Does New Jersey have its problems? Yes, but what state doesn’t? New York’s politicians certainly can’t brag about their squeaky-clean noses, but I don’t remember too many “Oh, of course, it's New York,” comments after the Spitzer scandal.

There will always be corrupt politicians out there. Another scandal will come, and we Jersey defenders (or apologists) will roll our eyes and cringe. When that happens, we’ll do just what we’re doing now—smile grimly at others’ jokes at our state’s expense, try to put our faith in the good politicians out there (and we do have a few!), and remind ourselves of the many great things New Jersey has to offer.

Wednesday, July 29, 2009

Sipping & S’mores

By Maureen C. Petrosky

Warm nights around a campfire, with twinkling fireflies and glowing lanterns, are about as nostalgic as one can get. Add a great glass of wine and you’re off to a great start to making more memories. Yet, swirling wine with a face full of smoke from the fire pit isn’t my ideal downtime. Here’re a few tips to let you enjoy this summer fun and your wine at the same time. A few lessons we’ve learned to avoid a full on smoke- out:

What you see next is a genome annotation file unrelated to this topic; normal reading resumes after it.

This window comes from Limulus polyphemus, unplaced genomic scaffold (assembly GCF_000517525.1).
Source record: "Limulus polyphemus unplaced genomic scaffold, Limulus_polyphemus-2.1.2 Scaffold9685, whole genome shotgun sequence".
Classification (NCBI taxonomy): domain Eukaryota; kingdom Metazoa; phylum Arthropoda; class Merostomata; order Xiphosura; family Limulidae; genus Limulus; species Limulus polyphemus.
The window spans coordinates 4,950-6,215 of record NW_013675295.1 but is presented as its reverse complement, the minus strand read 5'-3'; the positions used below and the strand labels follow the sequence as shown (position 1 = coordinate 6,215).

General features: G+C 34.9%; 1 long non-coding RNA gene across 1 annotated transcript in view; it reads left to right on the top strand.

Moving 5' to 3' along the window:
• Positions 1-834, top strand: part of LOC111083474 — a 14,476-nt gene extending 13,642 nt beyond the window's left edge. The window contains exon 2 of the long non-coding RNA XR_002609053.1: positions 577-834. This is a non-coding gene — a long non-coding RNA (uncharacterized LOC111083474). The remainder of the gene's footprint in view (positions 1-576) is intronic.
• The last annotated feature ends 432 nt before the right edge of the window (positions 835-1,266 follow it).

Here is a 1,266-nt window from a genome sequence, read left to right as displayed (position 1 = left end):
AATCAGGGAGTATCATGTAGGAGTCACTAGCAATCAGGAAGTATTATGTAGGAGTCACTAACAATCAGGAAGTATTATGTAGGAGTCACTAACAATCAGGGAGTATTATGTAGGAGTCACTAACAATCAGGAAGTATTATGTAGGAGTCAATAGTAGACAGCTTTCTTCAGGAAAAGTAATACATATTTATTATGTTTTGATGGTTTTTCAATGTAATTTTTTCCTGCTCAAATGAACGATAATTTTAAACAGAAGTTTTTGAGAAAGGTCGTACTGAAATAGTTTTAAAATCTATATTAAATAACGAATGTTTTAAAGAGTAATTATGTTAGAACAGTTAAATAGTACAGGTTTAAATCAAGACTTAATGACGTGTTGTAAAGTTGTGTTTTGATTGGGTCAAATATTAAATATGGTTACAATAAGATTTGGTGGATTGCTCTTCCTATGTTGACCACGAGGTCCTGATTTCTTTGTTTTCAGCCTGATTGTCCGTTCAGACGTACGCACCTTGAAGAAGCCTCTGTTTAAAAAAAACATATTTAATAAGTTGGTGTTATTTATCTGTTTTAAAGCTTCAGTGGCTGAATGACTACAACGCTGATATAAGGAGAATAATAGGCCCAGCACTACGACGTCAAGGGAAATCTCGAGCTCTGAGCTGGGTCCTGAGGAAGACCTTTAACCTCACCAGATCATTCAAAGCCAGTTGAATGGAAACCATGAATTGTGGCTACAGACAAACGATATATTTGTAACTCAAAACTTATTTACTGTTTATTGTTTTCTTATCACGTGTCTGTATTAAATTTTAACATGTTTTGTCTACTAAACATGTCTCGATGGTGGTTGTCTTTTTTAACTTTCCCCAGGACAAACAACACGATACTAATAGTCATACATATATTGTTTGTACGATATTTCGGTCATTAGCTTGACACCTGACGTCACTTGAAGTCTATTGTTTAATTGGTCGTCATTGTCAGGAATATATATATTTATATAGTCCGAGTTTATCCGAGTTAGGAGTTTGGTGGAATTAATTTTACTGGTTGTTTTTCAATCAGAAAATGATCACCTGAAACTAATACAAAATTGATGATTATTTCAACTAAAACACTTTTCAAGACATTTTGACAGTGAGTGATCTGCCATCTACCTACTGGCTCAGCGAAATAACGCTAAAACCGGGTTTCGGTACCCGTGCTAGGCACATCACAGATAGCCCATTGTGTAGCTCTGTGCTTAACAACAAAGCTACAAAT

1) Make sure your fire is safely situated away from your home, and that includes your deck.

2) If you do not have a built-in fire pit, avoid placement directly on the grass. A large piece of slate or other rock base is much more visually appealing than an expanding patch of dead lawn.

3) Don’t burn wet wood. This is sure to force you from the fireside and most likely will smoke out your nearest neighbor, not to mention it’s so not S’more friendly.

Maybe you’ll be congregating with friends around a custom fire pit or simply sharing a log while toasting marshmallows with the kids; either way, the light from the flickering flames and smoky aromas from the fire create the perfect ambiance for a toast to summer.